Like its garment industry, the history of Chinatown’s restaurant business is one of bosses disregarding labor laws and workers organizing to resist. One might trace the current arc of activism to 1980, when Silver Palace, a dim sum parlor in a cavernous Bowery building owned by Alex Chu’s father, Joseph Chu, fired workers for refusing to hand over their tips to management. The workers responded by forming the 318 Restaurant Workers Union, named after the date they were fired, and picketing the restaurant for months, carrying coffins outside to scare diners, until they were hired back. At the same time, workers founded the Chinese Staff and Workers Association (CSWA), a group to provide Chinese-speaking members with support and resources for militant labor activism. Backed by the two organizations, Silver Palace workers would continue clashing with management, defeating a seven-month lockout in 1994, until the restaurant filed for bankruptcy in January 1995—which activists saw as a move orchestrated by Chinatown’s commercial establishment to bust the stubborn union.
Weeks later, workers began to protest Jing Fong, which had recently opened next door to the now-shuttered Silver Palace. Supporting them was John Chen, then a Jing Fong busboy, who told me the workplace was akin to a “slave system.” Eleven-hour workdays were common; on holidays like Thanksgiving, he pulled shifts as long as 14 hours. Workers earned less than a dollar an hour before gratuities, yet managers would take a hefty cut of the tips. When a coworker, Sheng Gang Deng, complained about the policy, he was fired. The CSWA helped Deng sue the restaurant, while the union began a protest that dragged into the summer. Students joined in, launching a week-long hunger strike on the sixth anniversary of the Tiananmen Square massacre. The furor caught the attention of the New York attorney general’s office, which after an investigation announced that it would prosecute Jing Fong for breaking multiple labor laws unless its workers were paid back wages totaling $1.1 million. “I was very moved,” Chen said. “There was a breakthrough—it created a big change in Chinatown.”
In 1996, following a complaint from the 318 Union, the National Labor Relations Board also awarded Silver Palace workers $1.1 million in back pay. The years that followed saw a string of dramatic victories for restaurant workers challenging underpayment and wage theft, as the CSWA helped them win a $700,000 judgment against 88 Palace, a huge banquet hall on East Broadway; a $2.3 million settlement from Ollie’s, the chain of uptown fast-casual Chinese joints; and a $4.6 million judgment against Saigon Grill, which, in addition to severely underpaying delivery workers, had been fining them $20 to $200 for “infractions” like letting the door slam. In 2007, 318 and CSWA members took Jing Fong’s management to court a second time before bosses finally agreed to stop taking tips, and in 2012 its dining room employees officially voted to join the union. At its peak, the 318 Restaurant Workers Union had 200 members across multiple restaurants—sending a clear message to eateries across the city that Chinese immigrant workers would no longer be cheated.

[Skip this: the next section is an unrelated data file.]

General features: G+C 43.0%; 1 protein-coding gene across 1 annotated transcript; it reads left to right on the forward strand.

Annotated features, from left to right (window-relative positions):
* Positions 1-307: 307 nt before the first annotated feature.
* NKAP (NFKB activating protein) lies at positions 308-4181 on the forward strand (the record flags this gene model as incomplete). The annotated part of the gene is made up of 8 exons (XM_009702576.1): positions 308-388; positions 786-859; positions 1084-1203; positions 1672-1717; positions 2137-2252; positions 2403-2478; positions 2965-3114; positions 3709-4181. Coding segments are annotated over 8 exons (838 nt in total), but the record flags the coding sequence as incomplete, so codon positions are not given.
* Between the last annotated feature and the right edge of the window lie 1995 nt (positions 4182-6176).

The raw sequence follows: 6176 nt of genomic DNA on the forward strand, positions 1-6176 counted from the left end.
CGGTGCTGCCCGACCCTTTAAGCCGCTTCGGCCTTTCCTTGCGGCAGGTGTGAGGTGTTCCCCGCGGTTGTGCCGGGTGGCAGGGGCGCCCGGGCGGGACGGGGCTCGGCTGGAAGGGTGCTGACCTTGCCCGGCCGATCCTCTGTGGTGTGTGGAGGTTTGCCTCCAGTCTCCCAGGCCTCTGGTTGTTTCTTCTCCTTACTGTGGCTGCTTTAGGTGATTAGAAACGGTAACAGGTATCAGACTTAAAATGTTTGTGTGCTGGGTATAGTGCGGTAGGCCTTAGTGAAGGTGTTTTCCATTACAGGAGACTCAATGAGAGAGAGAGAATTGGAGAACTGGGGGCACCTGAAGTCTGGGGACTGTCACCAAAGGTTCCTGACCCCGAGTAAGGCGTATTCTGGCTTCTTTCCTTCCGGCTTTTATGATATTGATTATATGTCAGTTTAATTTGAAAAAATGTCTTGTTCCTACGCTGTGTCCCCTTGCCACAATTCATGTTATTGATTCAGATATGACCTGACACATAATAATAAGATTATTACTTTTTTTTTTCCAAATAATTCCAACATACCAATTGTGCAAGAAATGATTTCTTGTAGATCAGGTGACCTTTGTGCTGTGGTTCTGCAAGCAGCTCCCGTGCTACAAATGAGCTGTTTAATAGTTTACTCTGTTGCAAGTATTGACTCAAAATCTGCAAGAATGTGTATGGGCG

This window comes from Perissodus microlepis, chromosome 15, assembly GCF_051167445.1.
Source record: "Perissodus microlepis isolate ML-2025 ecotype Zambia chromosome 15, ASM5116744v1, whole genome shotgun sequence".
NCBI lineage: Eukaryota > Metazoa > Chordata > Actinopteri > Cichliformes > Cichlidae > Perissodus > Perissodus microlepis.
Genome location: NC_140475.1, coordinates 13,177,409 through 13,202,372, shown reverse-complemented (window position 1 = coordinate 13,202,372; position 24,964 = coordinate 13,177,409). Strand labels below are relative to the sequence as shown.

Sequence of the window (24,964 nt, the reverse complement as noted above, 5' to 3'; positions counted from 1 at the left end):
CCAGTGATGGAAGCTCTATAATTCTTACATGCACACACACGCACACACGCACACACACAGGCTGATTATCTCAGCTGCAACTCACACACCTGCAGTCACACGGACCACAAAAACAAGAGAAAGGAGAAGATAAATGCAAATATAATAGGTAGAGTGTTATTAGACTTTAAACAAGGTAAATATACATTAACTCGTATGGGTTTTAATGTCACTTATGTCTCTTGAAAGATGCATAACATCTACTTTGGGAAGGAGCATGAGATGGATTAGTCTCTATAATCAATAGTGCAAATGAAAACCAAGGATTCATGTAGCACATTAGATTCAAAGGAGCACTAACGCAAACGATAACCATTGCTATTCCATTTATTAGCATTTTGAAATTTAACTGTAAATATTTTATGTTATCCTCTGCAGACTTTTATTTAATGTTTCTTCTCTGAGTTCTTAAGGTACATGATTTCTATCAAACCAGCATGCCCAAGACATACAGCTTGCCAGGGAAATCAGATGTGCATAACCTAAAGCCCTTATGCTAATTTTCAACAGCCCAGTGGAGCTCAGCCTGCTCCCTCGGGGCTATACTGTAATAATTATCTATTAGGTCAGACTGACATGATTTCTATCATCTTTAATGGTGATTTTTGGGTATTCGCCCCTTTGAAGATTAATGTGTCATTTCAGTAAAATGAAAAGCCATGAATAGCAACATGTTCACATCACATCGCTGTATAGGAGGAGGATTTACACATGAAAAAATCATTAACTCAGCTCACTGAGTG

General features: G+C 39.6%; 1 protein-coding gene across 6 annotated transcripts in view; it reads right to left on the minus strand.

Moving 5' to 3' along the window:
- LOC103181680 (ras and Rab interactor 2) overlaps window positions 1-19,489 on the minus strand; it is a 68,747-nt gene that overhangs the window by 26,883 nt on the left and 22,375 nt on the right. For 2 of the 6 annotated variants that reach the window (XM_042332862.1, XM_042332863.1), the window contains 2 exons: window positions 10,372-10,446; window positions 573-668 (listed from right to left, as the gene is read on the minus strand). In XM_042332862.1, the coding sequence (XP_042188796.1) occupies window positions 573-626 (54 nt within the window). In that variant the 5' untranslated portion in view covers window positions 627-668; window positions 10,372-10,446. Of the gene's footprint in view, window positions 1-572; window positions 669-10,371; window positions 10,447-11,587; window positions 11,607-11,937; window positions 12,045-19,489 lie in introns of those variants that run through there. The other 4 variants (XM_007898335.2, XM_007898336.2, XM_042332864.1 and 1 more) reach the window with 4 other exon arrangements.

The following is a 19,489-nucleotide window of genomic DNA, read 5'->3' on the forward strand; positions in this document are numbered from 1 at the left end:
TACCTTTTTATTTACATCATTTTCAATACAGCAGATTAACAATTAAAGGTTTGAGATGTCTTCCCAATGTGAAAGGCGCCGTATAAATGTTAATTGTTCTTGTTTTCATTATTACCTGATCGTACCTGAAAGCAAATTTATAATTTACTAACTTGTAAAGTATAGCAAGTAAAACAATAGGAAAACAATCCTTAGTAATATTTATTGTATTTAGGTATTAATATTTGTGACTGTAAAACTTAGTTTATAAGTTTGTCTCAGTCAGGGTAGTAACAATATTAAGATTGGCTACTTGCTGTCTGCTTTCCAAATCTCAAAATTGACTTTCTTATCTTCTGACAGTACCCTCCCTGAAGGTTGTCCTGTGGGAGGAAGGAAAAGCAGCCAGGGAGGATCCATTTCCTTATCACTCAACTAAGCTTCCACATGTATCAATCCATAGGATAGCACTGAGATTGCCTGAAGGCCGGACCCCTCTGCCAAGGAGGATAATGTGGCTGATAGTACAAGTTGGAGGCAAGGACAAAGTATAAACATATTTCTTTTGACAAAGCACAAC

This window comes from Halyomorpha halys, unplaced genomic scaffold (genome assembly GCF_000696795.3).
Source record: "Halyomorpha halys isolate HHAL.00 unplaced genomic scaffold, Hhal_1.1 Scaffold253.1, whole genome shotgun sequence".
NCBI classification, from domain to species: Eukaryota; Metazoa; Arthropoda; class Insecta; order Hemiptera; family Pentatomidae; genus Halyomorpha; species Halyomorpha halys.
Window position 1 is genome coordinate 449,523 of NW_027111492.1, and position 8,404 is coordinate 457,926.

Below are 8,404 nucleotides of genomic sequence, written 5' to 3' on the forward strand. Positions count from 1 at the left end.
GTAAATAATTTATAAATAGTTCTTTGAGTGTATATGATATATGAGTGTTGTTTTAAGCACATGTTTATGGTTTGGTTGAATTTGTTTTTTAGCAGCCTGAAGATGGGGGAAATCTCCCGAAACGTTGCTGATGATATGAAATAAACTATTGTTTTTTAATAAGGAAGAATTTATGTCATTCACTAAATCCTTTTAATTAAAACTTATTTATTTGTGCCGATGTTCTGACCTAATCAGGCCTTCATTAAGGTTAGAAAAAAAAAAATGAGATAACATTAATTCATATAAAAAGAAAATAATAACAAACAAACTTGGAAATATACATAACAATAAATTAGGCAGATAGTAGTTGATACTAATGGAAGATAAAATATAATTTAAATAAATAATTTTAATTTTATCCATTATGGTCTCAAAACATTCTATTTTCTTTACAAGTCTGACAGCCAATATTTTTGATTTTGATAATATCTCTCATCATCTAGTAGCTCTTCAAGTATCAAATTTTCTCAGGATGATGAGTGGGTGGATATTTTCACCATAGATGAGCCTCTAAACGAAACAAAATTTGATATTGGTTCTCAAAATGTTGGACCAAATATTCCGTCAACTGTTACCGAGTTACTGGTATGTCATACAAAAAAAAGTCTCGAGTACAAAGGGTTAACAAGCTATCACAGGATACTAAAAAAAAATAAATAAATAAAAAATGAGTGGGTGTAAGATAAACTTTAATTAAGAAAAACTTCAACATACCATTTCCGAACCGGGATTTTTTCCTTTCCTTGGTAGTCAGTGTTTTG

But as restaurants’ most egregious labor violations were being reined in, a larger shift in power was under way. In the 2000s, an explosion in housing speculation turbocharged New York’s luxury real estate, making Chinatown—with its close proximity to some of the city’s wealthiest neighborhoods—suddenly an attractive target for developers. As more Chinese restaurants began to close, including ones where other 318 members were employed, the workers realized their jobs wouldn’t last without a defense against high-end development. As Zishun Ning, a staff organizer at CSWA, explained, “When the rent and real-estate tax increase, the landlords shift the burden to the restaurants. The workers have long seen the connection, and the necessity of protecting the community.”
In New York City, where municipal coffers are heavily dependent on property taxes, politicians face demand from builders to upzone neighborhoods—clearing older, smaller buildings to make way for taller, more valuable developments—and pressure to downzone from existing residents who want to protect their communities. What ends up happening exacerbates racial and class inequality. A NYU Furman Center for Real Estate and Urban Policy study found that between 2003 and 2007, Mayor Michael Bloombeg tended to downzone neighborhoods with wealthy, white homeowners and to upzone neighborhoods with lower-income renters of color. Upzoning can increase a city’s total housing stock, but in practice developers maximize profits by building luxury units, often only throwing in some “affordable” apartments to appease community boards and win tax breaks. And because affordability in New York is determined by the city’s median income, these units are often too pricey for the residents they displace.